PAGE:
FBNY has learned that Noah Robischon, managing editor of the Gawker Media Network, will be leaving the company to take up as the new executive editor of fastcompany.com starting December 1. We hear from Gawker that his position there will not be filled (there is some speculation that with site leaders able to report more directly, less management is needed up top, particularly when the outlook is so glum!).
FBNY caught up with Robischon who told us that Fast Company had approached him two months ago and that one of the attractions was that the site “has a lot of unrealized potential, and I’m excited about giving it a fresh start.” He hopes, among other things, to introduce “more daily news and original reporting” to the website. Fast Company head Robert Safian said in a memo to staff that “this high-profile addition is indicative of the ambition and commitment we have to fastcompany.com. And there is no better time, we believe, to invest in ramping up our efforts–just as others are pulling back.” Fast Company does indeed appear to be on the upswing — Robischon pointed us to these stats which show that over the past year the magazine has increased both pages and dollars. Safian’s full memo after the jump.
From: Robert Safian
Sent: Wed Nov 12 12:53:39 2008
Subject: New fastcompany.com executive editor
I am delighted to announce that Noah Robischon, formerly the managing editor of the Gawker Media network, will start as the new executive editor of fastcompany.com as of December 1. Noah will oversee all the digital activities of what we’re now informally calling Fast Company Media, including fastcompany.tv, scobleizer.com and our other specialty properties. He will report directly to me.
Noah is a terrific talent with significant depth of experience. He started at Gawker as editor of gadget blog Gizmodo and doubled monthly traffic to 10 million page views in less than two years. He was then tapped to oversee all 12 of the Gawker sites, which include some 80 contributors. In less than two years, page views grew to 297 million a month (up from 150 million). He also launched the fastest-growing site in the network’s history, io9, in January 2008; it is already at 7 million monthly pageviews.
But Noah is not just a digital guy. His experience extends across other
media as well. He has written for print publications from the now-defunct Brill’s Content to Entertainment Weekly to The New York York Times, and worked as writer and story editor at TV outlets from VH-1 to New York 1. Noah is also an even-keeled, likeable guy who should fit in well with our team.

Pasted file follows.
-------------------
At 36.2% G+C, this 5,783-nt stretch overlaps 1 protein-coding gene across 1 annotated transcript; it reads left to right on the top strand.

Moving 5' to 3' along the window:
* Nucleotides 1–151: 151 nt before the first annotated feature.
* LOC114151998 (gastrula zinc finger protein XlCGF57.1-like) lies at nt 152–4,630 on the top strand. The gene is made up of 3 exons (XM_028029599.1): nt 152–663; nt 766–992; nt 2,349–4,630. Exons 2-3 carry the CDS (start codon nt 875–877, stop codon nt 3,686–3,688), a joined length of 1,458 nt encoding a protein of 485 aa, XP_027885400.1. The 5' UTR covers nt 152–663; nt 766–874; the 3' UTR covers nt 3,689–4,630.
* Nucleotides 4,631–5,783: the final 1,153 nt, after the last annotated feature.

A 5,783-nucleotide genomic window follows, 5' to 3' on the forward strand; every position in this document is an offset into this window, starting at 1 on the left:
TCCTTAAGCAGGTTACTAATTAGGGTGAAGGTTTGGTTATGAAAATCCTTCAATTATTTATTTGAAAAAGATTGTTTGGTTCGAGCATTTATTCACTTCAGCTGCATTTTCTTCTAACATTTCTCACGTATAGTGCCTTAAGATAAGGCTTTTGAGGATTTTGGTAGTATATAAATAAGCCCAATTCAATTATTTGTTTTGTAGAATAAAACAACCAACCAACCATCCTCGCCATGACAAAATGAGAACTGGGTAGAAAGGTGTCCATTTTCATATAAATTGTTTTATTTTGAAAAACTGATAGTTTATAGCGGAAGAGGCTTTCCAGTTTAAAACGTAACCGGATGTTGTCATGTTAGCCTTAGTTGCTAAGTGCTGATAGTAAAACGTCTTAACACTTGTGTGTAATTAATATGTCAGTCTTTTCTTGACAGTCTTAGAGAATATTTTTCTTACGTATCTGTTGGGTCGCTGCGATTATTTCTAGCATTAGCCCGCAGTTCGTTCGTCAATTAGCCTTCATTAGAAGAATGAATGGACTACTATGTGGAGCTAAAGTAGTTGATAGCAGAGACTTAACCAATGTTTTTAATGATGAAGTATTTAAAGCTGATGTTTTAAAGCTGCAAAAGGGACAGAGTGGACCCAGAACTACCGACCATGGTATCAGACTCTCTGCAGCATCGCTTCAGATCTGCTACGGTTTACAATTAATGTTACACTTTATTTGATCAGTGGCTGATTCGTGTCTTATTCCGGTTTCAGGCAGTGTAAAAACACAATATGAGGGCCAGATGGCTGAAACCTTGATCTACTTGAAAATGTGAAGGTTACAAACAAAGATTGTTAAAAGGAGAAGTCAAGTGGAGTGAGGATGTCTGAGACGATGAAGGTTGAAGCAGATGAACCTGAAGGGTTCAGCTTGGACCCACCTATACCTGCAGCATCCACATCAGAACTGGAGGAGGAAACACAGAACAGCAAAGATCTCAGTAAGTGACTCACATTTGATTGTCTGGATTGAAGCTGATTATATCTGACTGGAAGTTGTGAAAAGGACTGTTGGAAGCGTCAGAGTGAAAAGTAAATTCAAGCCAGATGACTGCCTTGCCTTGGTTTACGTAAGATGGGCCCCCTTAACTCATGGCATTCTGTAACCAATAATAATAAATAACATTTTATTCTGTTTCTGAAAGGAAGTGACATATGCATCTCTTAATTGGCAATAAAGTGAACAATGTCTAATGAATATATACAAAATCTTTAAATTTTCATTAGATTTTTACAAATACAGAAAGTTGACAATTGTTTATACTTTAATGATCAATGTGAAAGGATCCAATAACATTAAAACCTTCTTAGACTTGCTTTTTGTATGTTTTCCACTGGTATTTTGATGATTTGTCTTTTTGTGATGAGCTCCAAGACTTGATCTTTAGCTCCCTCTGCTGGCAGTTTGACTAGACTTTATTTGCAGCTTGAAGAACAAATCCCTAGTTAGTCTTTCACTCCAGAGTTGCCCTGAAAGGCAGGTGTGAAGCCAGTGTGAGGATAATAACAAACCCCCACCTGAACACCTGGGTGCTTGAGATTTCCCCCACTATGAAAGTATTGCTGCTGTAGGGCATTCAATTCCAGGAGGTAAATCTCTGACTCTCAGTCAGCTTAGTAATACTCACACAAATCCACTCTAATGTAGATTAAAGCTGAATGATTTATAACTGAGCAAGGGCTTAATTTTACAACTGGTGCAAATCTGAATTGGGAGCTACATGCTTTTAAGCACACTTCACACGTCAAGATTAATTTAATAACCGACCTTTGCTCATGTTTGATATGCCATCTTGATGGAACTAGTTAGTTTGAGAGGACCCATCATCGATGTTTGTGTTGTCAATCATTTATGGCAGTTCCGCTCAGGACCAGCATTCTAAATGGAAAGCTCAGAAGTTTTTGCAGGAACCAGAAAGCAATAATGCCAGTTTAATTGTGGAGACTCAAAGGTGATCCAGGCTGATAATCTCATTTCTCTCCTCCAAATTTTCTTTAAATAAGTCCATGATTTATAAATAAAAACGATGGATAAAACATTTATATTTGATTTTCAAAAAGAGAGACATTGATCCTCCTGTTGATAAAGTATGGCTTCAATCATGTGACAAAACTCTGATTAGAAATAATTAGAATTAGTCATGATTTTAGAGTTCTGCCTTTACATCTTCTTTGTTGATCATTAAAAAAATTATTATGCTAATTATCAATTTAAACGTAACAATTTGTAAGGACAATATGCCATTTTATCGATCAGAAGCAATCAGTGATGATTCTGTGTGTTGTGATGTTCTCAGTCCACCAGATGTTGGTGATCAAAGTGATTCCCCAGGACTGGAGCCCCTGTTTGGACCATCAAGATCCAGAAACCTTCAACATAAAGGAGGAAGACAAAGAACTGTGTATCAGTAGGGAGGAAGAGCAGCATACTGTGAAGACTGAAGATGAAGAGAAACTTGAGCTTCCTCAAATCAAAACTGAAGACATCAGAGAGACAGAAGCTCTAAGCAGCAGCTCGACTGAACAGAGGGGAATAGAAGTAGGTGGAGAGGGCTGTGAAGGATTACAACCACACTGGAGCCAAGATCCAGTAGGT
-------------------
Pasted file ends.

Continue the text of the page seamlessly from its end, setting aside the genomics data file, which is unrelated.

This high-profile addition is indicative of the ambition and commitment we have to fastcompany.com. And there is no better time, we believe, to invest in ramping up our efforts–just as others are pulling back. Our digital operations have a sound foundation in the fastcompany.com community (more than 140,000 members, some 1800 member blogs, etc). Now we will layer on the additional editorial resources that will take us to the next level. Noah is committed to leveraging the editorial resources of the magazine and emphasizing the agenda that has been so successful in print: from technology to sustainability, design to entertainment. Innovation in all its forms is
our hallmark. We are already at work assembling a team of influential
writers to contribute to the site daily, and in anticipation of Noah’s
arrival have already begun iterative tweaks to the site’s format, design and content. Page views are up sharply in recent weeks, and we expect progress to continue and accelerate when Noah is on board full time.
My deep thanks to all those on the Fast Company Media team who have
contributed to the site’s surge over the past few weeks. I know these
efforts did not happen without sacrifice. I also know these contributions will continue in the weeks and months ahead as we all help fastcompany.com to realize its potential. I have already shared with Noah all of the suggestions that emerged from our team-brainstorming exercise, and he expressed great enthusiasm for the ideas and ambition embedded in your work.
I’m sure you’ll all give Noah an appropriately robust Fast Company welcome when he arrives. December 1 will certainly be a banner day for all of us.